In the face of this incontrovertible principle, it becomes all the more lamentable that there are those in the church (including Bible class teachers, preachers, and elders), who have lost their respect for the authority of God’s word. Even more sad is the fact that they feel comfortable and are tolerated in many quarters. Some have fallen into the old error of conceiving of the church as merely a human denomination begun by A. Campbell. Some no longer have a conscience about instrumental music in worship, or the observance of the Lord’s supper every Lord’s day. This same loose attitude toward scripture has set some up for embracing Neo-Pentecostalism. Others have a difficult time deciding what to tell people to do who want to become Christians. Perhaps none of these openly attack the scriptures, but the result of their position is the same. The DISGUISED wolf is always more dangerous than the naked one (Mat. 7:15).
The church has weathered many stormy issues through the centuries. Some of the great issues of the first century involved Judaism (Ac. 15), the coming of the Lord (2 Pet. 3), and Gnosticism (1 Tim. 6:20–21; 1 Jn.). These were all met with an appeal to authoritative preaching by inspired men. When their voices ceased to be heard, apostasy resulted, and the church of Christ disappeared from the history books. In the previous and current centuries, all of the issues (from the missionary society to orphans’ homes) have been faced with an open Bible, its authority has been appealed to in countless sermons, debates, and articles. Brethren on both sides of most of these issues agreed on one point: the only court of appeal is the word of God. Because of this appeal to God’s authority, the truth on these matters has shone forth to the majority of God’s people and one by one these issues have died a natural death.
The issue before us now is not so simple or singular as those before. It revolves around a certain type of “worldly wisdom”. It thrives upon what it considers to be super intellectualism (Let no one understand me to be opposed either to wisdom or scholarship, except those which operate at the expense of Biblical truth). Its proponents are loud on “spirituality” (by their own definition) and are correspondingly soft on strict adherence to God’s word (as though these were at opposite poles!)
All the saints should weep that the time has come in the kingdom when there are those who almost boastfully disregard the finality of scriptural authority. It is now being preached that one cannot take a definite stand on any scripture truth, because what we “think” is truth may only be our “subjective interpretation”. If that be true, then conversely, that which by scriptural definition has been termed “error” may also be merely “subjective interpretation” and in reality, may be the truth! (Are those who are preaching this absolutely sure that it is not merely their own “subjective interpretation”?) If this line is followed, there is no way to discern truth from error with certainty; therefore, doctrine becomes altogether inconsequential (2 John. 9:11). Consequently, lines of fellowship cannot be drawn over whether one is scripturally baptized, whether one is dedicated to the Lord’s teaching on worship, the Divine pattern for the church, or any number of other things. To these “free” brethren (as they conceive themselves), such matters are “legalistic,” “traditional.” To contend for such things makes one “judgmental,” “intolerant”, “pharisaical.”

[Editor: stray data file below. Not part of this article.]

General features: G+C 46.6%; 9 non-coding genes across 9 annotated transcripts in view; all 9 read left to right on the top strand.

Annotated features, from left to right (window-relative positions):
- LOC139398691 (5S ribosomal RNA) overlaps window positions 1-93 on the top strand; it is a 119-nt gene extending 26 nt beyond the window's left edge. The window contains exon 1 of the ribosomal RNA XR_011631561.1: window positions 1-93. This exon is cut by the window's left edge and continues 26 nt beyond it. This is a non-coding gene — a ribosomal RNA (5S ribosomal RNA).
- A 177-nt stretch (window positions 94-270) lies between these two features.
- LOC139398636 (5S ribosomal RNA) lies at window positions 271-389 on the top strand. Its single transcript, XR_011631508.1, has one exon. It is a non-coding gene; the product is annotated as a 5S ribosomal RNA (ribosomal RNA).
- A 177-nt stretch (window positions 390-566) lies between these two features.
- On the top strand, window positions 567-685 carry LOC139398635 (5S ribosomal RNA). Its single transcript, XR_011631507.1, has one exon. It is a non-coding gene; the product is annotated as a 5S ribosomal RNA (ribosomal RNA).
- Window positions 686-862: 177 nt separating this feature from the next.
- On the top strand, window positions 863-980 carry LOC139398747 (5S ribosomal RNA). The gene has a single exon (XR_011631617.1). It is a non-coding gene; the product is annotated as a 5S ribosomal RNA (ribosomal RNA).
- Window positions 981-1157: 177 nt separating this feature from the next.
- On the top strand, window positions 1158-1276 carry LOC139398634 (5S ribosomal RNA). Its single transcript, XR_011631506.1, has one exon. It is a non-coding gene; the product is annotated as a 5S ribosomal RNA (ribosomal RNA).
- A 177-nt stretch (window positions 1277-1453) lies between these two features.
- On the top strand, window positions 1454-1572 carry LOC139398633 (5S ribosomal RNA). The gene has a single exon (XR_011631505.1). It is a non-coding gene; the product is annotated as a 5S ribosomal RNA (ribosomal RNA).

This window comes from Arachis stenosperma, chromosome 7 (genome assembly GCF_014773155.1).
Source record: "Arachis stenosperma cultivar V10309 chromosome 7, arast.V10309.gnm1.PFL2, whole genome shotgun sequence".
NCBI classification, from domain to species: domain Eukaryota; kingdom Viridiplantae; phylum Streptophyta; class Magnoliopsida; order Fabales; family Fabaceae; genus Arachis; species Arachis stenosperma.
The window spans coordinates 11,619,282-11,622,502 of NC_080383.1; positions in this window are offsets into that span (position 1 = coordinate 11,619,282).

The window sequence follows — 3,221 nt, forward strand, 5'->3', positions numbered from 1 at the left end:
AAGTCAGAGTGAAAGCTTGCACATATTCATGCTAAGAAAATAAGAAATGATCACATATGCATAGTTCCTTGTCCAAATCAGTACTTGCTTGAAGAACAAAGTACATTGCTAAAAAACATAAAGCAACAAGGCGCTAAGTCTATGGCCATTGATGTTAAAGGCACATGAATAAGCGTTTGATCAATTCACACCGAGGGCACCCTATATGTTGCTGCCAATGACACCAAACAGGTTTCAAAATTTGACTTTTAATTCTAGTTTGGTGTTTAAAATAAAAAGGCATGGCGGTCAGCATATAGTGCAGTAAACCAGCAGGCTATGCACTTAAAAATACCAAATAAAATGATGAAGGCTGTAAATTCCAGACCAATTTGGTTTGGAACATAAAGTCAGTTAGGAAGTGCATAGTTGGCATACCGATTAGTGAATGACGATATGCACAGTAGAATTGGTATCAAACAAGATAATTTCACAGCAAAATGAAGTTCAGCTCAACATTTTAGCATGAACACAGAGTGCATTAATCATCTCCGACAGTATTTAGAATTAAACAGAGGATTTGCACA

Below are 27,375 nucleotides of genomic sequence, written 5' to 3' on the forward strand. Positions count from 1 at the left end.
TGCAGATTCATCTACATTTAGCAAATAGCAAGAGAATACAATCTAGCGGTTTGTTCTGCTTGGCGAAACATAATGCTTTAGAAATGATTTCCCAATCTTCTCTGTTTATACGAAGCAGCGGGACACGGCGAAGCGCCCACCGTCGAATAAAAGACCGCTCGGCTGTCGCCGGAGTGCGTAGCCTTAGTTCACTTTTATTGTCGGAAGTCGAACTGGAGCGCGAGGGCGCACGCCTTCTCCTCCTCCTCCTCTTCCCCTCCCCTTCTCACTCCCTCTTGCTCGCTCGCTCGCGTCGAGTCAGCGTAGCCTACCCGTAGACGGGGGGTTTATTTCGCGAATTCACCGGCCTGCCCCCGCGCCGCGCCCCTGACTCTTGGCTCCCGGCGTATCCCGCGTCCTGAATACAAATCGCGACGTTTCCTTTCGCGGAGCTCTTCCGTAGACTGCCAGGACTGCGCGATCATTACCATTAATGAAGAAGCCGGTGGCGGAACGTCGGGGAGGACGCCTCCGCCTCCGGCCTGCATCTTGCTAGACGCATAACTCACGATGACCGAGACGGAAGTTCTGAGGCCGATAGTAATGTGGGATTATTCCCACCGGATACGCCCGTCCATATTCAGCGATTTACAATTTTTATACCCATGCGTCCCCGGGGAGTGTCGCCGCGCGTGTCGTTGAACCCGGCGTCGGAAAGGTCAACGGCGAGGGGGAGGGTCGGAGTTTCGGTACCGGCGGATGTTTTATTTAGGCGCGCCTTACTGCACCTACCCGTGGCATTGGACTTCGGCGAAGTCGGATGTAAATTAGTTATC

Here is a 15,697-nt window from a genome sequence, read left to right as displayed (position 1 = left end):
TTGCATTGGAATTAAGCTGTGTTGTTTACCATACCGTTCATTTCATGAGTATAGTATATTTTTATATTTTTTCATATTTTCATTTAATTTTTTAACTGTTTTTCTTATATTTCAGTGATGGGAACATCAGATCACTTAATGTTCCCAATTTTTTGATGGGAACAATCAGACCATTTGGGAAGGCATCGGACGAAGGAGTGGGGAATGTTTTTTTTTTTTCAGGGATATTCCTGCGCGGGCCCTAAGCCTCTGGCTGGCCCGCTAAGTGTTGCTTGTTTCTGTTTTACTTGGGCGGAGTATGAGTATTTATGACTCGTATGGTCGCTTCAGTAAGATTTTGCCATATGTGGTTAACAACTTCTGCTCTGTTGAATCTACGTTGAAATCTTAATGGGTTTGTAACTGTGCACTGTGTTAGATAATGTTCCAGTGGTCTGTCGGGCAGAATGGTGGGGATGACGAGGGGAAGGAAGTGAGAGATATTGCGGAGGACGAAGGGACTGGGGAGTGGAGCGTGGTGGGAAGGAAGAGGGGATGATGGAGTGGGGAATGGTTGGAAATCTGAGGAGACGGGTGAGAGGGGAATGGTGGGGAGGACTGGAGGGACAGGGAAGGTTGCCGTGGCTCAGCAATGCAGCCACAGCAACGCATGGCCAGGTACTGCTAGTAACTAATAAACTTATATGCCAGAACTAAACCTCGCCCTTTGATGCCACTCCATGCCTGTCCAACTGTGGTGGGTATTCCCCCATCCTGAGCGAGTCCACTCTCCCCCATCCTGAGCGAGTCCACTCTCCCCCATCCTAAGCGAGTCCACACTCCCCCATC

To stand firmly upon God’s definition of a Christian, and upon what terms the Lord adds one to His church is to “play God,” or to be derisively called a “five-stepper” by those loose-thinkers. If contending earnestly for the faith once for all delivered (Jude. 3) makes me a legalist, that’s what the Lord wants me to be, for he gave that directive. If insisting that only those immersed for the remission of sins following faith, repentance, and confession, are in the Lord’s church means that I am an intolerant judge, then I am such with heaven’s approval. If standing for the Lord’s terms of spiritual fellowship with my fellow man (I John. 1:7; 2 John. 9) is to “play God,” then so be it. Better to play God than to play the Devil! Don’t forget: the issue of today centers upon Biblical authority!
[Note: I wrote this article for and it was published in the February 23, 1973, issue of Words of Truth, Gus Nichols, editor.]
Attribution: From thescripturecache.com; Dub McClish, owner and administrator.